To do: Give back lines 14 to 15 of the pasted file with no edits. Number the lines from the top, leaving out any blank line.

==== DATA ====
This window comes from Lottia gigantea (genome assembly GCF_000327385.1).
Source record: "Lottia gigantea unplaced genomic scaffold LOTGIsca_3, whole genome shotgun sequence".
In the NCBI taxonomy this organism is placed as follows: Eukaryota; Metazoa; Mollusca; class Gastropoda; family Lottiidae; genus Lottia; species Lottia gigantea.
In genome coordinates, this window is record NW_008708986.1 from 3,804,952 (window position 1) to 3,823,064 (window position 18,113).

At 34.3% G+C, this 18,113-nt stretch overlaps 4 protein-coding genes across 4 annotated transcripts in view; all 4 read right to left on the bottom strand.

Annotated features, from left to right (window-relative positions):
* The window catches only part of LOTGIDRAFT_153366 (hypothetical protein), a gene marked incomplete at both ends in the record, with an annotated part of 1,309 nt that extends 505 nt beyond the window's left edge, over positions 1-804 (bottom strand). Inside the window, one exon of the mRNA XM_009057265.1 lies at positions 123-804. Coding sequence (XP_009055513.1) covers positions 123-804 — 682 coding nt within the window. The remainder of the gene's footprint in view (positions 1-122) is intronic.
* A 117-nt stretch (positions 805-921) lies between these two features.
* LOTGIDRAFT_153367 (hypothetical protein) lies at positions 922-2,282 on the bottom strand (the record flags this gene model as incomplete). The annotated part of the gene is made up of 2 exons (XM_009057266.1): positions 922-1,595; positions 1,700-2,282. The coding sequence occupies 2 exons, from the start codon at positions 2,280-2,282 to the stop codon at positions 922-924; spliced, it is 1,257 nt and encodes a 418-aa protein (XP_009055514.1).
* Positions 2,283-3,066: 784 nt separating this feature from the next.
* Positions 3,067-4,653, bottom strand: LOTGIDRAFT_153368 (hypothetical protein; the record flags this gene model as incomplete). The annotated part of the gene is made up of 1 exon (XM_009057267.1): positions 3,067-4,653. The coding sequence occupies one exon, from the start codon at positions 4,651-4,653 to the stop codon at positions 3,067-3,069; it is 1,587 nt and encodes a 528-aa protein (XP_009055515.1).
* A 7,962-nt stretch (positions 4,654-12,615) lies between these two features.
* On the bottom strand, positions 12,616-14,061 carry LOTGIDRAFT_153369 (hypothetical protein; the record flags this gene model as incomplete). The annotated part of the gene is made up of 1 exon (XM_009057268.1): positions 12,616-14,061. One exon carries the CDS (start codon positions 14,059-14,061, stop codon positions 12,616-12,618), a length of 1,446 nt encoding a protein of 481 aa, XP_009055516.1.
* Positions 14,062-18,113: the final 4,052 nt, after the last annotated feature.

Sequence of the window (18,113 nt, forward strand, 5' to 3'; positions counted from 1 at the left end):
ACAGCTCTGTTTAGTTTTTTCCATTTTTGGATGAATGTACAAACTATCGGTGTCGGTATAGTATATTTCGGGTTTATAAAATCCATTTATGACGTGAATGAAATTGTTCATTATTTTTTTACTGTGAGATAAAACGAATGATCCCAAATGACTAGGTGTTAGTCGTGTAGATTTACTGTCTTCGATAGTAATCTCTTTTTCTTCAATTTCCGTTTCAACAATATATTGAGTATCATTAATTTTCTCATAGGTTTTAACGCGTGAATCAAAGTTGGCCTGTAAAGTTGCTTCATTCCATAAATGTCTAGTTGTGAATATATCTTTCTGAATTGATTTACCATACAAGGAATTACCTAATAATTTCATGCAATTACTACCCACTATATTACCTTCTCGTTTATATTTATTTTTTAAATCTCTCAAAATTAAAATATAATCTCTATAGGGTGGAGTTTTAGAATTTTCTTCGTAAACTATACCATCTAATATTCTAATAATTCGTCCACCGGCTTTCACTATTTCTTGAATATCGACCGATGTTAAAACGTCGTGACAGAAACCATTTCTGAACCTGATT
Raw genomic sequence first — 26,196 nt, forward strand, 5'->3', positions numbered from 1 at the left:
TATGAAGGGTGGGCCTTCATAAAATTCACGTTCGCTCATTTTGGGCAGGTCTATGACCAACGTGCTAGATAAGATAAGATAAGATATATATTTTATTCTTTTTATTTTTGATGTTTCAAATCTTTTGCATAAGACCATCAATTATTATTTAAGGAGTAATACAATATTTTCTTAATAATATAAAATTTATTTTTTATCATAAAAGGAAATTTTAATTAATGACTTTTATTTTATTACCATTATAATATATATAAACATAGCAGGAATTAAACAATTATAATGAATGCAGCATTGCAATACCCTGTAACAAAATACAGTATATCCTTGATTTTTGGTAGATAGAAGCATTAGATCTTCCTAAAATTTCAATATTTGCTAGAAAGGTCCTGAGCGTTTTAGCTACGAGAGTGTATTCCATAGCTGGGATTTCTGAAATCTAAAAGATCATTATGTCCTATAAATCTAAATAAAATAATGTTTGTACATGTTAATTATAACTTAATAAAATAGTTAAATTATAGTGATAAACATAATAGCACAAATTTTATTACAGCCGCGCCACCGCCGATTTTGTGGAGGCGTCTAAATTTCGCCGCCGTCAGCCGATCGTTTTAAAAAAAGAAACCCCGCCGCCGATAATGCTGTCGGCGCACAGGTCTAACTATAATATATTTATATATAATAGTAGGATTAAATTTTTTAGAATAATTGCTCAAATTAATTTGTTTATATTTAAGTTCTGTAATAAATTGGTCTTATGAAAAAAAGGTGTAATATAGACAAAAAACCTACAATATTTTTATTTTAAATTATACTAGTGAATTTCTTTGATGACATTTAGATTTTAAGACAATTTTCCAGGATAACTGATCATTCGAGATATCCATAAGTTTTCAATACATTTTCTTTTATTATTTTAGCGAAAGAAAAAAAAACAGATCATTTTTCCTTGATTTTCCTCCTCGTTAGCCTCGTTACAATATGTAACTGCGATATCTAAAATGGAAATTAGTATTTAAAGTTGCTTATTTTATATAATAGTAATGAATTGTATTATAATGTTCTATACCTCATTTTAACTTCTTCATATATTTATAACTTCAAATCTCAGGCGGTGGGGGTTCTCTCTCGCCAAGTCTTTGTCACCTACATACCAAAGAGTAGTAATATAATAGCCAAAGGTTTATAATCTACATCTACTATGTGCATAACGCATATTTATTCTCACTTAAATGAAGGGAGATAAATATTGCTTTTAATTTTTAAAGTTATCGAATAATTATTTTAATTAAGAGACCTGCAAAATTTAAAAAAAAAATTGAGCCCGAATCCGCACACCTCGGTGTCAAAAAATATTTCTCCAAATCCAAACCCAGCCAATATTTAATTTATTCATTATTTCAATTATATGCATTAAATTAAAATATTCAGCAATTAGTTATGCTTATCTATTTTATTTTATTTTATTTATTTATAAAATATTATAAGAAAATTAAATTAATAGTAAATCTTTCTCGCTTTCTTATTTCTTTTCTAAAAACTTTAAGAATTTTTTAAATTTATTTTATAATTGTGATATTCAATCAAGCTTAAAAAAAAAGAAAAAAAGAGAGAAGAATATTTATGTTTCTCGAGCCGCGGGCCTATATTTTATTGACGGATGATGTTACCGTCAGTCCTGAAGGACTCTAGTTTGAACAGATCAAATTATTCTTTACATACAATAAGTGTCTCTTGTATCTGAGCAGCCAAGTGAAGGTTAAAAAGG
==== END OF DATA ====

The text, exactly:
* Positions 14,062-18,113: the final 4,052 nt, after the last annotated feature.

Sequence of the window (18,113 nt, forward strand, 5' to 3'; positions counted from 1 at the left end):